Dielectrophoresis Builds Photonic Crystals
Scientists at the University of Delaware in Newark, Carnegie Mellon University in Pittsburgh and North Carolina State University in Raleigh have assembled one- and two-dimensional photonic crystals by exposing microspheres to an alternating electric field, which allows them to turn the particle ordering on and off. They suggest that the process, which they describe in the Feb. 10 issue of Applied Physics Letters, may enable the fabrication of switchable photonic materials, as well as solid materials, by embedding the arrays in solids by photopolymerization or sol-gel techniques.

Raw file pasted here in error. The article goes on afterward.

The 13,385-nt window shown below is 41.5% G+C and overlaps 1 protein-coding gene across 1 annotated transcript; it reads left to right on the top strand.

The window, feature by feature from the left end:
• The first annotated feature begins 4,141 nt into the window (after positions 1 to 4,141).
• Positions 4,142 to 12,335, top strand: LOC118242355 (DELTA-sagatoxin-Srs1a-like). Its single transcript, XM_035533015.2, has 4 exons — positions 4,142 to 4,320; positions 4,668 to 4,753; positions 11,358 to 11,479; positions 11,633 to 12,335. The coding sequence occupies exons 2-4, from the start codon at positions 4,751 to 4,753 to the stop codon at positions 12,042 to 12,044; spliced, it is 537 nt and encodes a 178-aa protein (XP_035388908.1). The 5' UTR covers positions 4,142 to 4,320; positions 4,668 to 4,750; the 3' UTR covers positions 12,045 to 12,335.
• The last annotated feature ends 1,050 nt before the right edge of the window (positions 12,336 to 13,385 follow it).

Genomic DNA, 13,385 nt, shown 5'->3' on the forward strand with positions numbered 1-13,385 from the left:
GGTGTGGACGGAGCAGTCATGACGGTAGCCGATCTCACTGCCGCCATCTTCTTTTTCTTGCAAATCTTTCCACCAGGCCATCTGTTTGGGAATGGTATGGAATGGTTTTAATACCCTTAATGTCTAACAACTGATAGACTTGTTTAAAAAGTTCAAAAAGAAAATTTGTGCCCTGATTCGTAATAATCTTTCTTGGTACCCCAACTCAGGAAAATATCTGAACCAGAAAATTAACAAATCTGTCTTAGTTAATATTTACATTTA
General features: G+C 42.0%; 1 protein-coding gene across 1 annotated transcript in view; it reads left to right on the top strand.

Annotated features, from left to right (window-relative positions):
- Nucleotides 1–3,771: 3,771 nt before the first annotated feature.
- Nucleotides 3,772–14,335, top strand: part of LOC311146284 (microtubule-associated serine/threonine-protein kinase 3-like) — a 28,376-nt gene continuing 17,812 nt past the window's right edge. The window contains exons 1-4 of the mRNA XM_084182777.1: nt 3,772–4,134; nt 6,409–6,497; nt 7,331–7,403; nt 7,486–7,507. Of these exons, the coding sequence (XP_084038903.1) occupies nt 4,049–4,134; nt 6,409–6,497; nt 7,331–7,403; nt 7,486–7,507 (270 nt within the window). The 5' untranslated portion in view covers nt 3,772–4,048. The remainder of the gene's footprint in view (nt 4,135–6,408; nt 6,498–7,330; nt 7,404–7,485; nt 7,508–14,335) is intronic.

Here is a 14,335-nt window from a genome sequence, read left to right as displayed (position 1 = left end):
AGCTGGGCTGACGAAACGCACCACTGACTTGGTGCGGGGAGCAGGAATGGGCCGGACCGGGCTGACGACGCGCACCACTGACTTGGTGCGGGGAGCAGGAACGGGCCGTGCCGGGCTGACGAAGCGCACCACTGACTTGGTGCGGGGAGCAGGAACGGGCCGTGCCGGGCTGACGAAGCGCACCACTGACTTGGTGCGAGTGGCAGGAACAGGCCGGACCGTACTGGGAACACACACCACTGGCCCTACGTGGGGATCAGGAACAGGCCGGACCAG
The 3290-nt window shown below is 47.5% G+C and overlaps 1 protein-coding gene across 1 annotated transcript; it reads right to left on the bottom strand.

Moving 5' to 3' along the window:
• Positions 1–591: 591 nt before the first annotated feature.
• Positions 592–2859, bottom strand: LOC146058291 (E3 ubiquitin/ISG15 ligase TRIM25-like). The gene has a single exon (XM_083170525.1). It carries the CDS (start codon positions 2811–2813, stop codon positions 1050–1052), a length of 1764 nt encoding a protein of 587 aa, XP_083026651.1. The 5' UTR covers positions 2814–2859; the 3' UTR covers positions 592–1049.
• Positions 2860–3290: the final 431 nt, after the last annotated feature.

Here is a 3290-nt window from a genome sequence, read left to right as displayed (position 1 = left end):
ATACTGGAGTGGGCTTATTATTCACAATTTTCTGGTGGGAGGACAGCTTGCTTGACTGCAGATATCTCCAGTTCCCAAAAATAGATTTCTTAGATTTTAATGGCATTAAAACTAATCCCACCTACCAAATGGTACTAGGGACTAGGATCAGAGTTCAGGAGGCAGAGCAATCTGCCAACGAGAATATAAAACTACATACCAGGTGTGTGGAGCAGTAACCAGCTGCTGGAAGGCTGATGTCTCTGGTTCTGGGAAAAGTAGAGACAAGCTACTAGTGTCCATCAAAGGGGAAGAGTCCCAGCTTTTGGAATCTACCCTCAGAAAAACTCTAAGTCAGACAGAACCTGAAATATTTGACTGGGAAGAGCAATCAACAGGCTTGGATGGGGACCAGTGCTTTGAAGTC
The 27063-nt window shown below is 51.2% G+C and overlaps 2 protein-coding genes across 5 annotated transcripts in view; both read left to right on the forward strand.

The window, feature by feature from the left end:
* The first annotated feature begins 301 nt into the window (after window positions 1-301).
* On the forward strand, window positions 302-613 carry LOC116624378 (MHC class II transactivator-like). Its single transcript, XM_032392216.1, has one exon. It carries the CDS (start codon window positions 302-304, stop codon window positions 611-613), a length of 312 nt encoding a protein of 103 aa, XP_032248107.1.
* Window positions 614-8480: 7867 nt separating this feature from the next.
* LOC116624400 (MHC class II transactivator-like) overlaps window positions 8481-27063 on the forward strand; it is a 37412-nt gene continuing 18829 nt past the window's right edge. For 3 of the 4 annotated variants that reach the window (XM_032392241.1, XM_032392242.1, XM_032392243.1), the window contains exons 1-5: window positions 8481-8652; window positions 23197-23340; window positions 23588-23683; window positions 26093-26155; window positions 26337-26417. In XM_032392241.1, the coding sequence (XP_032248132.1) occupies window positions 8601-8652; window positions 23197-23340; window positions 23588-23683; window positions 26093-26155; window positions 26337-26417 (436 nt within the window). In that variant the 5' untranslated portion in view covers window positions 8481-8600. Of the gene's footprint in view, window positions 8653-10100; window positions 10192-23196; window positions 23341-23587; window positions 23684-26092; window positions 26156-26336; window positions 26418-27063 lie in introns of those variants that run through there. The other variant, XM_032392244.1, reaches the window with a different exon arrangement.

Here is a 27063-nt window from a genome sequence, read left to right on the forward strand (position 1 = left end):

In the work, they exposed 0.7- to 1.4-µm-diameter latex or silica particles to a 40- to 100-V alternating square-wave electric field in a 100-µm-thick cell comprising a glass slide, coverslip and silicon spacers. They analyzed the structure of the photonic crystals by monitoring the diffraction pattern of a transmitted HeNe laser beam through the sample and by observing the particles using optical microscopy.
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